This disparate gathering of books and stories has as little in common as the varied contents of a ‘sampler platter’ of appetizers at a restaurant and serves the same purpose: if you don’t know what exactly you are hungry for, at least in a literary sense, why not try a little of everything? Within you will find a book of fairy tales and verse (Over the Hills and Far Away), two short and humorous tales (The Foibles), two volumes of longer tales (The Greylands), and several works from the ‘Chronicles of the Brethren’ series including the starter volume (The Serpent and the Unicorn: Book I and II), a collection of short stories (Legends), and the first of a trilogy within the series (Shadow of the Unicorn). Enjoy!
Over the Hills and Far Away: Fairy tales, like music and poetry, are a language known to every soul no matter the culture, time, or place. Travel 'over the hills and faraway,' with these varied tales of Faerie and for a little while reclaim the wonder and joy peculiar to a childlike heart.
The Foibles: If you are looking for a serious tale with a redeeming moral, find another book. This is a foible, not a fable, thus it has no intrinsic value whatsoever, save to make you smile. These stories should be used with caution, not taken internally, and avoided by those who have a congenital lack of humor, who take themselves and the world too seriously, and those looking for something serious to read. So take a detour through the fickle world of Foible, where a sense of humor is your only weapon against incomprehension. These stories are a silly (and hopefully entertaining) romp through the land of Faerie, poking fun at everything you love about fairy tales, geek culture, and very possibly things that have very little to do with either.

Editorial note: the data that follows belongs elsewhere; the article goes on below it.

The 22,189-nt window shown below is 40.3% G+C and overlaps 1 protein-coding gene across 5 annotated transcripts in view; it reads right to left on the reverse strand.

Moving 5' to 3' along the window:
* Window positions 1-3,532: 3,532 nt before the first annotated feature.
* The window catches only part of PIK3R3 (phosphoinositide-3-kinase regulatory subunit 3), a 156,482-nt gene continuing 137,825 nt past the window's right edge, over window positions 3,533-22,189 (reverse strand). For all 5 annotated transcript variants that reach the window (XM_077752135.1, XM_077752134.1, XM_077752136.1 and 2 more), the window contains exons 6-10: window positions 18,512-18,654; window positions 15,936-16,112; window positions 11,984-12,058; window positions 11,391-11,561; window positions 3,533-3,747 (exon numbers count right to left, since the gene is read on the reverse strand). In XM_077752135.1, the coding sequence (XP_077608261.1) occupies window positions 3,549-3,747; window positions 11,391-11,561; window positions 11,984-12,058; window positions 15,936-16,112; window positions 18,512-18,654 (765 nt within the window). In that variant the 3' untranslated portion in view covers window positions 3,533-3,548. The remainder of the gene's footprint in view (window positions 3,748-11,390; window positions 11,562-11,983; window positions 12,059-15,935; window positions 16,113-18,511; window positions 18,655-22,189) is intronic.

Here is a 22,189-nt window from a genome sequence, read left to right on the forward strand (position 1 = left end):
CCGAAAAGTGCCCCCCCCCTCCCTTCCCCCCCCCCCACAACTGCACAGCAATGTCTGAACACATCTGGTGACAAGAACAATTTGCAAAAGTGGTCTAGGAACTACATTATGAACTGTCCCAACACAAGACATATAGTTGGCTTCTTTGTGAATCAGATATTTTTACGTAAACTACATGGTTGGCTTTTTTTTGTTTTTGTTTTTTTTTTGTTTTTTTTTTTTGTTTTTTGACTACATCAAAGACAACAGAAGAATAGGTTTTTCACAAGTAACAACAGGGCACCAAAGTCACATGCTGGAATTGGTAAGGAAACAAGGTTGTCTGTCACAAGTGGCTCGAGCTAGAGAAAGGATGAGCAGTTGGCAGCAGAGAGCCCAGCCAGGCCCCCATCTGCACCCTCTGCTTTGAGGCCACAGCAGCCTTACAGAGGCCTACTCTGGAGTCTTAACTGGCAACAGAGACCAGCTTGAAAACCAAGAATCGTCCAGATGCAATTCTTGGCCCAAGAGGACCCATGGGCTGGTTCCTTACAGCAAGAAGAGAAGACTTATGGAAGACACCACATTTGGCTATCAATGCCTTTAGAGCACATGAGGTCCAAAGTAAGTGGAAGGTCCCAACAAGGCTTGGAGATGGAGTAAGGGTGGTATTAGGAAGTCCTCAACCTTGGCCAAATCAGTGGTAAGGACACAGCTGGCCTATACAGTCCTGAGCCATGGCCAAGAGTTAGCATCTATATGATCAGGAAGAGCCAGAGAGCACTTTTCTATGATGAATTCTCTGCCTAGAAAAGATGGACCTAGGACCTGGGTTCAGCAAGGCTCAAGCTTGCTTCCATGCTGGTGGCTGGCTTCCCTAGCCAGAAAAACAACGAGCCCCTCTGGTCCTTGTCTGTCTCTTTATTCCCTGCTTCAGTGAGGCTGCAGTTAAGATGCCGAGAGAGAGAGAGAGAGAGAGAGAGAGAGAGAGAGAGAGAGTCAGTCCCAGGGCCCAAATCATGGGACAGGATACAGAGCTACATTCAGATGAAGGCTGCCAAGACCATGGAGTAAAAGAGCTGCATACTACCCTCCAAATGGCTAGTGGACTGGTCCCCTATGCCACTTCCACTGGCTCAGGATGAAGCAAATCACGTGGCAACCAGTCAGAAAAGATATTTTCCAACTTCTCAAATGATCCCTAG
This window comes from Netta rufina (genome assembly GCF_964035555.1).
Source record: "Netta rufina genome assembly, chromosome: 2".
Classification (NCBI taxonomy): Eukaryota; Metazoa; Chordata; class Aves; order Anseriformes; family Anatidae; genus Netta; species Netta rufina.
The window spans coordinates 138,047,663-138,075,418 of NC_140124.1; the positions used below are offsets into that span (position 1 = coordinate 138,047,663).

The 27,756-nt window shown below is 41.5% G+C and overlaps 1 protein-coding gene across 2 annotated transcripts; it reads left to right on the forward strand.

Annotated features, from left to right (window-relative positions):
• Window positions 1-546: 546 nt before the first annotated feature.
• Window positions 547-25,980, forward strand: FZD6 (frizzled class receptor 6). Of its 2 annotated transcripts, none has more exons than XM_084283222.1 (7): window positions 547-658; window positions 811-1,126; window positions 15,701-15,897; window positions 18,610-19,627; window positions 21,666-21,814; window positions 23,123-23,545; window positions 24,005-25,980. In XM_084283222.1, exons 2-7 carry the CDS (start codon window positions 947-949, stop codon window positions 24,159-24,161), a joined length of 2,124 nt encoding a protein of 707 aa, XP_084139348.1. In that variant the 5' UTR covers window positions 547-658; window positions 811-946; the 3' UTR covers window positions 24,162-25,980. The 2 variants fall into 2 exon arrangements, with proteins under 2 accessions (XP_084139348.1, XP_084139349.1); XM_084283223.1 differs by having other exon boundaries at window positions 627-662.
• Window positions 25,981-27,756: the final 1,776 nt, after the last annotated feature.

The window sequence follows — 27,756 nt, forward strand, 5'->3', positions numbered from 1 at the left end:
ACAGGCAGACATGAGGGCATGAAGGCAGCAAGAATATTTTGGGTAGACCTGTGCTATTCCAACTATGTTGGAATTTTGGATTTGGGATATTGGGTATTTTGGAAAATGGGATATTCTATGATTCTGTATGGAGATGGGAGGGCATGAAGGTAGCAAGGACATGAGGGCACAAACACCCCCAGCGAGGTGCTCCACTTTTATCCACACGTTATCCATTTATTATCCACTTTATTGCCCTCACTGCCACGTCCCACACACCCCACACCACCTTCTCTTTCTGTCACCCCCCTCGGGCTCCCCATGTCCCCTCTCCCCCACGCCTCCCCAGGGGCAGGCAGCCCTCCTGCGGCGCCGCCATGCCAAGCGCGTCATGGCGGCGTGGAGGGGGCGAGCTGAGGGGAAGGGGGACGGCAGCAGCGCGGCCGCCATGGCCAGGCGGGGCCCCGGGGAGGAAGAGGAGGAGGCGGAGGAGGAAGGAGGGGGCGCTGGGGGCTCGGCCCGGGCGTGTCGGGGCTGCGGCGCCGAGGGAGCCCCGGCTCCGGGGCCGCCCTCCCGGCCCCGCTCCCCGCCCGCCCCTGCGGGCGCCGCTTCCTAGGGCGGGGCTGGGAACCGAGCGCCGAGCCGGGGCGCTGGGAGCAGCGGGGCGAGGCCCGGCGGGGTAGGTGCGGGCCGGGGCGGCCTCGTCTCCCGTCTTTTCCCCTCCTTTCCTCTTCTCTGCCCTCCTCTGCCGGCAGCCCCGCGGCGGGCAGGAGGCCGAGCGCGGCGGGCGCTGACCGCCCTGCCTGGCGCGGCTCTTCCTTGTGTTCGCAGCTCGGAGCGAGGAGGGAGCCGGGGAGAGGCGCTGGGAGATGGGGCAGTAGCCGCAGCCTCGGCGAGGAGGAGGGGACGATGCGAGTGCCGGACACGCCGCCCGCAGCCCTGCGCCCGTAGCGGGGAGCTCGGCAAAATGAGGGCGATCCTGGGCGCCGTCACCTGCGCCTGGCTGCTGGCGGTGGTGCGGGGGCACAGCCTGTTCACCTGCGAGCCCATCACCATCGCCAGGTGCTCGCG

The Greylands: “There are more things in heaven and earth, Horatio, than are dreamt of in your philosophy.” Hamlet, William Shakespeare A land of shadows, of mystery, of obfuscated Truth. Welcome to the Greylands, that strange world, within the bounds of Time, peopled by mortal men. We cannot see truly, only as through a glass, darkly. There are things that move and have their being completely beyond our ability to perceive them. There are things beyond our mortal ability to comprehend. There are hints and glimmers hidden within the body of revealed Truth, but there is much we do not know, cannot yet understand, and could never dare dream. These stories are mere fancy, with a seed of Truth at their core. They play with the ideas of mortality and Eternity, Time and things beyond it, and of course the epic battle of Good against Evil. Each stands alone, and though there are common themes, threads, names, and concepts, each story is an entity unto itself and should not be seen as occurring in the same world or mistaken for installments of a series. These are random musings, not Gospel Truth, and should not be taken as such. Joy, hope, and encouragement are hopefully a byproduct, but certainly not sound Theology. If you would know more of the true world beyond these Greylands, one must be a careful student of the Scriptures, not of silly stories such as these.
Chronicles of the Brethren: What if the Myth were real and everything else mattered not? What if your very soul hung in the balance? Enter a land where the Myth is real, but many have forgotten or scorn the Truth and those who fight to uphold it. The adventure is about to begin, for even those who fight for justice are about to rediscover why.
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About the Author
Once upon a time there was a sensible young lady who pursued a practical career, but finding it far less fulfilling than the proponents of the modern fairytale promulgate, she then married a clergyman, much to everyone’s astonishment, including her own, and in proper fairytale fashion keeps house for the mysterious gentleman in a far away land, spending most of her time in company with a very short, whimsical person who can almost speak English. She enjoys fantasy, fairy tales, and adventure stories and her writing reflects this quaint affectation. She considers Happy Endings (more or less) a requisite to good literature and sanity, though real stories never, truly end.